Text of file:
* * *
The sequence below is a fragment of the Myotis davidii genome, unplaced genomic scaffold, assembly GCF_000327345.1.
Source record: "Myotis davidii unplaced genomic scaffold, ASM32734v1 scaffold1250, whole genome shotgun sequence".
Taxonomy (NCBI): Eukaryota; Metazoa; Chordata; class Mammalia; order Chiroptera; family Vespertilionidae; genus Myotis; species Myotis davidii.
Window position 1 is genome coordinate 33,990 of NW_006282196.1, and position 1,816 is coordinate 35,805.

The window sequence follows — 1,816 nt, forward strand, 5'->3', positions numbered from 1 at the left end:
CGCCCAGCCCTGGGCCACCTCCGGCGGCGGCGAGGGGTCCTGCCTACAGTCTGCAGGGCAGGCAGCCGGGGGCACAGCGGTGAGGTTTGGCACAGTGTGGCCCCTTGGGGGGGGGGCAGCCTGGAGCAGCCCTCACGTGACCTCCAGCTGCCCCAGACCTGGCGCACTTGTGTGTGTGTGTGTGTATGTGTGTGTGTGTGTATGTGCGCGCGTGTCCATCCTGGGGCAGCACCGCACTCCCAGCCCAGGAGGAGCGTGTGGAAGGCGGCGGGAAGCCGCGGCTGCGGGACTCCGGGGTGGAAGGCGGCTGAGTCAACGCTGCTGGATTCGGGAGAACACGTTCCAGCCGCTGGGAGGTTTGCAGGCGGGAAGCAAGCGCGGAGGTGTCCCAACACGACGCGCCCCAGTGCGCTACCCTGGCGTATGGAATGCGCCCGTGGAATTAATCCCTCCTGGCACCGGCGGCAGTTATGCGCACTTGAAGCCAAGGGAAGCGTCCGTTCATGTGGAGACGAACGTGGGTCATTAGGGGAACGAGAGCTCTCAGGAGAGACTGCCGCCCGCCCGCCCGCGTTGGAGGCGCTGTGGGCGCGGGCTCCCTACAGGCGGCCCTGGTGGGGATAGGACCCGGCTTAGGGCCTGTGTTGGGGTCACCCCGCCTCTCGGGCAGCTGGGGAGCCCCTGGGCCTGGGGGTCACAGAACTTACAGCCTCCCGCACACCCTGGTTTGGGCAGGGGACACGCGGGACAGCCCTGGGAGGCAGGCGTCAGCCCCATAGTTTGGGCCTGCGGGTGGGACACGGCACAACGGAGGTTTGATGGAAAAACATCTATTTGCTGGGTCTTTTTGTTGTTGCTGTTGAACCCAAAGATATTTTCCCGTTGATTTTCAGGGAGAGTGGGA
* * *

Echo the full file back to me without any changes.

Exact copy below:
The sequence below is a fragment of the Myotis davidii genome, unplaced genomic scaffold, assembly GCF_000327345.1.
Source record: "Myotis davidii unplaced genomic scaffold, ASM32734v1 scaffold1250, whole genome shotgun sequence".
Taxonomy (NCBI): Eukaryota; Metazoa; Chordata; class Mammalia; order Chiroptera; family Vespertilionidae; genus Myotis; species Myotis davidii.
Window position 1 is genome coordinate 33,990 of NW_006282196.1, and position 1,816 is coordinate 35,805.

The window sequence follows — 1,816 nt, forward strand, 5'->3', positions numbered from 1 at the left end:
CGCCCAGCCCTGGGCCACCTCCGGCGGCGGCGAGGGGTCCTGCCTACAGTCTGCAGGGCAGGCAGCCGGGGGCACAGCGGTGAGGTTTGGCACAGTGTGGCCCCTTGGGGGGGGGGCAGCCTGGAGCAGCCCTCACGTGACCTCCAGCTGCCCCAGACCTGGCGCACTTGTGTGTGTGTGTGTGTATGTGTGTGTGTGTGTATGTGCGCGCGTGTCCATCCTGGGGCAGCACCGCACTCCCAGCCCAGGAGGAGCGTGTGGAAGGCGGCGGGAAGCCGCGGCTGCGGGACTCCGGGGTGGAAGGCGGCTGAGTCAACGCTGCTGGATTCGGGAGAACACGTTCCAGCCGCTGGGAGGTTTGCAGGCGGGAAGCAAGCGCGGAGGTGTCCCAACACGACGCGCCCCAGTGCGCTACCCTGGCGTATGGAATGCGCCCGTGGAATTAATCCCTCCTGGCACCGGCGGCAGTTATGCGCACTTGAAGCCAAGGGAAGCGTCCGTTCATGTGGAGACGAACGTGGGTCATTAGGGGAACGAGAGCTCTCAGGAGAGACTGCCGCCCGCCCGCCCGCGTTGGAGGCGCTGTGGGCGCGGGCTCCCTACAGGCGGCCCTGGTGGGGATAGGACCCGGCTTAGGGCCTGTGTTGGGGTCACCCCGCCTCTCGGGCAGCTGGGGAGCCCCTGGGCCTGGGGGTCACAGAACTTACAGCCTCCCGCACACCCTGGTTTGGGCAGGGGACACGCGGGACAGCCCTGGGAGGCAGGCGTCAGCCCCATAGTTTGGGCCTGCGGGTGGGACACGGCACAACGGAGGTTTGATGGAAAAACATCTATTTGCTGGGTCTTTTTGTTGTTGCTGTTGAACCCAAAGATATTTTCCCGTTGATTTTCAGGGAGAGTGGGA